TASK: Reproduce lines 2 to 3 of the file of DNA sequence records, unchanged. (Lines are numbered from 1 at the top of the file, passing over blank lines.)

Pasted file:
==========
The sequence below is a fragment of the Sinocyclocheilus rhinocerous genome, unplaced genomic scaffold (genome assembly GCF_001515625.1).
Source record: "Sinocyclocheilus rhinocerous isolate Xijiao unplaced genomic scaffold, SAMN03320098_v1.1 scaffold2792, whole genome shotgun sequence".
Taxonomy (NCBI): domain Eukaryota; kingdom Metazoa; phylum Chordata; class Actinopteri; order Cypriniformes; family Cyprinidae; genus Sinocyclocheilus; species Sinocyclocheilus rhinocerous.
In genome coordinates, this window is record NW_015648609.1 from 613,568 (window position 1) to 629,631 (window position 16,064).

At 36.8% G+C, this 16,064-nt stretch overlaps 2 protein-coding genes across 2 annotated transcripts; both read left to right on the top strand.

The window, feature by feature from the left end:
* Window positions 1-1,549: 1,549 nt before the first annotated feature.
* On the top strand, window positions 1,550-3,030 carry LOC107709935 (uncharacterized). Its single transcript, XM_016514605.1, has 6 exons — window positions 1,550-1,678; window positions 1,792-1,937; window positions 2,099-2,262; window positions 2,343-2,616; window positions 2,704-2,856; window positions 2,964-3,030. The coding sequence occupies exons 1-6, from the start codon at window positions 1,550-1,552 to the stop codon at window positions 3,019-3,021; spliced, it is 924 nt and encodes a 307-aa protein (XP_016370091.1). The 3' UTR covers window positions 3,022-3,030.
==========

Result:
Source record: "Sinocyclocheilus rhinocerous isolate Xijiao unplaced genomic scaffold, SAMN03320098_v1.1 scaffold2792, whole genome shotgun sequence".
Taxonomy (NCBI): domain Eukaryota; kingdom Metazoa; phylum Chordata; class Actinopteri; order Cypriniformes; family Cyprinidae; genus Sinocyclocheilus; species Sinocyclocheilus rhinocerous.